Special Section: Degrowth, culture and power, edited by Lisa L. Gezon and Susan Paulson
Author: Robin M. LeBlanc (Washington and Lee University)
This paper examines images of desirable postgrowth communities pursued by activist architects in Bologna and Tokyo. Their visions are differently shaped by the distinct architectural and cultural environments in their respective cities. Nonetheless, they share an anti-growth, "beautifully poor" aesthetic that seems to challenge the dominant political values of liberal nations in the post-World War II era, redefining the democratic public in terms of spontaneity and conviviality. Conceptions of successful communities in rich countries have been shaped around the presumption that they must sustain citizens' material wellbeing by sustaining economic growth. But given the global environmental and social justice problems that have resulted from a single-minded focus on growth, we need new imaginaries of communities that can thrive without economic growth, especially in the global north. Decades of low to zero growth and demographic decline in Italy and Japan are forcing community stakeholders from elected officials to urban planners to confront the question of how to maintain good communities even where material affluence is irrevocably diminished.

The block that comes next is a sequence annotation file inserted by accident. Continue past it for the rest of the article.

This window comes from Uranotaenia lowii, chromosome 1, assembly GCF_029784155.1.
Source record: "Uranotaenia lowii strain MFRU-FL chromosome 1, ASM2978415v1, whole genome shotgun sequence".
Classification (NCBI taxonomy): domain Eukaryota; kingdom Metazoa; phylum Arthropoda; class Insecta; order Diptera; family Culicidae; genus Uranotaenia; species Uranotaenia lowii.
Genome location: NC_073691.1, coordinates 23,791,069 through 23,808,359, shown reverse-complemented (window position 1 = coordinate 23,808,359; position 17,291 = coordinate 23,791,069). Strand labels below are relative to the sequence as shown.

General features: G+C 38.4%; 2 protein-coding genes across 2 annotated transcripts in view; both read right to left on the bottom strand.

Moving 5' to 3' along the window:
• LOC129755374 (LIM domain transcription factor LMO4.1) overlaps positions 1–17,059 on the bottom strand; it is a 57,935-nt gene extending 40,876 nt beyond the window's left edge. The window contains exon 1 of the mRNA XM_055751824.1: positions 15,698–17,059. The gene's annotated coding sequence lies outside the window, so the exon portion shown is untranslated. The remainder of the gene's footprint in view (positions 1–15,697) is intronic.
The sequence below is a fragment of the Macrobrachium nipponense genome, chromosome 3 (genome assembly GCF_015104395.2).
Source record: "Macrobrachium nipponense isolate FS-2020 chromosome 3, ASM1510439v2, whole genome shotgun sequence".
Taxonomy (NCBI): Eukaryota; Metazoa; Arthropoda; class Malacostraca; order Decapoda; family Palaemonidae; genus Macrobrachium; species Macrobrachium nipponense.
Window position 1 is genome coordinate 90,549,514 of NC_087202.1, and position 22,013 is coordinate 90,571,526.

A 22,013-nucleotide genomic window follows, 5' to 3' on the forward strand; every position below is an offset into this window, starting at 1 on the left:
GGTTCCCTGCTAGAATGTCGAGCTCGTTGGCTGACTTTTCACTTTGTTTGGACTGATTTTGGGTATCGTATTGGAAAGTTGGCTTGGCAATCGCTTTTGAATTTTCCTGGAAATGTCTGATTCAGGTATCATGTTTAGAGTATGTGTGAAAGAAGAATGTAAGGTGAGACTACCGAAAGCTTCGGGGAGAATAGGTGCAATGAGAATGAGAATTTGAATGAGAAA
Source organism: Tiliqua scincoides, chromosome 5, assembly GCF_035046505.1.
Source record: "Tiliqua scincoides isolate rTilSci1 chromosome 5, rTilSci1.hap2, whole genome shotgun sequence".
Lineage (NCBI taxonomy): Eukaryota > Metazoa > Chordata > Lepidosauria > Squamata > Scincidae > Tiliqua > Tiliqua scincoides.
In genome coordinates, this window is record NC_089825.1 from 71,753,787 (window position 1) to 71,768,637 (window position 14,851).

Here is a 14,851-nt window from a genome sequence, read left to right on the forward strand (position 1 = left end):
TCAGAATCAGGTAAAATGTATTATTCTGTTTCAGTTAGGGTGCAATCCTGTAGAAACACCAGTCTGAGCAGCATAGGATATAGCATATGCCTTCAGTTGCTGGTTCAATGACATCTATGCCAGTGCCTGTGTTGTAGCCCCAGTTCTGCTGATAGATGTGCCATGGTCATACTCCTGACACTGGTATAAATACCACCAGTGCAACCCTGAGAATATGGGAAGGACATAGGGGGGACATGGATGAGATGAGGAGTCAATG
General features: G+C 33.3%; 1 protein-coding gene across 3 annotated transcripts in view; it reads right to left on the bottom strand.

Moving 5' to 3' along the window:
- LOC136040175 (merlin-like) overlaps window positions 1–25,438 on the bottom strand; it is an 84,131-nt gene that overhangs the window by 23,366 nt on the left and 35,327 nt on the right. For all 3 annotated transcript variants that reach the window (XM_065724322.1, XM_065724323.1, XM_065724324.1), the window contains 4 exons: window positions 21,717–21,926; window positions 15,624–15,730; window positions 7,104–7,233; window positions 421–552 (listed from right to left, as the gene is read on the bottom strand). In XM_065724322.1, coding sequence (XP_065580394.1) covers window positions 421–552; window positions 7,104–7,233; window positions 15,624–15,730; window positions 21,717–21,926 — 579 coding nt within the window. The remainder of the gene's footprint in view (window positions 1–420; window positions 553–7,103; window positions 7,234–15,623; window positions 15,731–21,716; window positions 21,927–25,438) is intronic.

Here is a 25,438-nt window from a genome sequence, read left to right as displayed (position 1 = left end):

Keywords: degrowth, public space, urban planning, architecture, political ecology
How to Cite: LeBlanc, R. M. (2017) “Designing a beautifully poor public: postgrowth community in Italy and Japan”, Journal of Political Ecology. 24(1). doi: https://doi.org/10.2458/v24i1.20883